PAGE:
And in the fourth inning, after he issued a leadoff walk, Joc Pederson caught a curveball out over the plate with a man on. The former Dodger whose pearl necklace has become the latest in rally fashion here in Cobb County crushed it 454 feet to right field to tie the score at 2, staring it down until it landed. He then hollered at his teammates when he got back to the dugout. The message, at least by an amateur reading of what the broadcast cameras caught, was something along the lines of “I’m a bad son of a gun” — but less suited for national television.
“Obviously, I’ve been a part of the Dodgers for a long time and they’re a really good team and organization,” Pederson said. “But right now, they’re in the way of our common goal.”
Scherzer didn’t last long after that swing. He got one out in the fifth before Roberts came out to get him. Instead of resisting or fuming, Scherzer held the ball out without protest and told Roberts he gave it all he had.
“I could tell that my pitch count was going to be limited. I wasn’t going to be able to get truly deep into a game and I wasn’t going to be able to get to that 95-, 100-pitch count,” Scherzer said. “I knew it was going to be sooner than that.”
At that point, the game transformed into another battle of the bullpens. Again, the Dodgers created chances. In the sixth, Taylor walked, stole second and advanced to third on a deep flyball. AJ Pollock struck out. So did pinch hitter Albert Pujols. Through 15 innings of the NLCS, the Dodgers were 1 for 15 with runners in scoring position.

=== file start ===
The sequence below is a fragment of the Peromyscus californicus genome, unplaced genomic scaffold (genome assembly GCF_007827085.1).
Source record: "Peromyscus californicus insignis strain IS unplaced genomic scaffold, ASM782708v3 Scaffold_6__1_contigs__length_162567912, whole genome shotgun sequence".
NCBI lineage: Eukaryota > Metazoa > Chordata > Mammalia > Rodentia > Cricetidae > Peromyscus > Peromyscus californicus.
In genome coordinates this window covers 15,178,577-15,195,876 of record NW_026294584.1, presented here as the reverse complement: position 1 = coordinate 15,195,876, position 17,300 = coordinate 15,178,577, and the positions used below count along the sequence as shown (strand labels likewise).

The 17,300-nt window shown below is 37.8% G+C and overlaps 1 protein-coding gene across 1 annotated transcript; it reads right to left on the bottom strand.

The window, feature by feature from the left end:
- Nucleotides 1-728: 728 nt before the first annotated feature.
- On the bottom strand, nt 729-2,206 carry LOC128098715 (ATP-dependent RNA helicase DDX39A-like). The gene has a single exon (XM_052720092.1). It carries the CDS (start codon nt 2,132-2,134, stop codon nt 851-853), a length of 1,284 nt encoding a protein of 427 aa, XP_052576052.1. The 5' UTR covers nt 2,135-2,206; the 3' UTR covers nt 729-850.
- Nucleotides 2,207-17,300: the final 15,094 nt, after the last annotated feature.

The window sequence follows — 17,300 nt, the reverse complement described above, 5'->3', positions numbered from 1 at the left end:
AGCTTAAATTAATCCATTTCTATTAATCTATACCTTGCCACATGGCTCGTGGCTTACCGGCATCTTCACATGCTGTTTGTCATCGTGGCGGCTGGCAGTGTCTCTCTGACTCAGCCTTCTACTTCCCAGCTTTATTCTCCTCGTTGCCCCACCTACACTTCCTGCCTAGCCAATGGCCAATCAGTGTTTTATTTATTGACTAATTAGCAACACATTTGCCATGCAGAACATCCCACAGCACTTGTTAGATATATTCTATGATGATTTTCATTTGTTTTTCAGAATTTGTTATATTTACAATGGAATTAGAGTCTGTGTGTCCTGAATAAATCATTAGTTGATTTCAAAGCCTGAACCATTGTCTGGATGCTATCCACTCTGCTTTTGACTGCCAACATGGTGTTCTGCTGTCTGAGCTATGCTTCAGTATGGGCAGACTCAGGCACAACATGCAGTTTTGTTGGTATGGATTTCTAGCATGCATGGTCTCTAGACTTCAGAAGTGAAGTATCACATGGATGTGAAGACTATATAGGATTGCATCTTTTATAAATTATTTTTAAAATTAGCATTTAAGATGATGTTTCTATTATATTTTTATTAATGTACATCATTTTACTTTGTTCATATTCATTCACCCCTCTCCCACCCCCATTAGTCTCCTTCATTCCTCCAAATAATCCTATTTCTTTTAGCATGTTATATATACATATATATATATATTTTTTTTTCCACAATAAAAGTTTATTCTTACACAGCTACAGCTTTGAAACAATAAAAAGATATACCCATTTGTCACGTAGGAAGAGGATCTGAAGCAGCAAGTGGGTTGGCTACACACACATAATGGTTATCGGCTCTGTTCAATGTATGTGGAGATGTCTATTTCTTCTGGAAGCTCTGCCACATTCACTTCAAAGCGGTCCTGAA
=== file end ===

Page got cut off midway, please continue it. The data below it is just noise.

That record worsened in the seventh when Mookie Betts walked and stole second as Seager struck out. Then Trea Turner struck out, too — 1 for 16. Atlanta intentionally walked Will Smith.
Then, in desperate need of a big hit from somewhere, Roberts asked Justin Turner — who was out of the lineup for the first time in 77 Dodgers postseason games because of a stinger in his neck — to pinch-hit for Gavin Lux. He got hit by a pitch to load the bases for Taylor, whose base-running error in the ninth Saturday night cost the Dodgers a chance to take a late lead.
After a game and a half of utter futility with runners on, Taylor hit a 77-mph blooper to short center that dropped in as two runs scored. Taylor had the Dodgers’ only two hits with runners in scoring position in the series to that point — and it didn’t seem likely they would need another to win Sunday. Their bullpen needed to navigate just three more innings.
But instead of leaving right-hander Blake Treinen and his devastating stuff in for another inning after he handled the seventh or turning to a fresh lefty such as Justin Bruihl, Roberts called on Urías to pitch the eighth.
“I just think that if you’re talking about performance, experience, nothing against Justin, but when you have a choice between him and Julio, I think it’s pretty clear who I was going to choose,” Roberts said.
It did not go well. Urías, who started all season before handling four innings of relief in Game 5 of the NLDS, surrendered hits to Rosario and Ozzie Albies, then a double to Riley that tied the score. An inning and a hard-hit ball by Seager later, Atlanta had stolen another close game from the hands of the Dodgers.
“This is a team, you better not leave early. It’s — don’t leave in the fourth quarter when the team is down because you’ll end up missing the best part of the game and listening to it on your way home,” said Snitker, whose team now owns a 2-0 lead in a series no one expected it to win — a lead that might be described as convincing, had the Dodgers not come back from the same deficit, against this same team, just a year ago.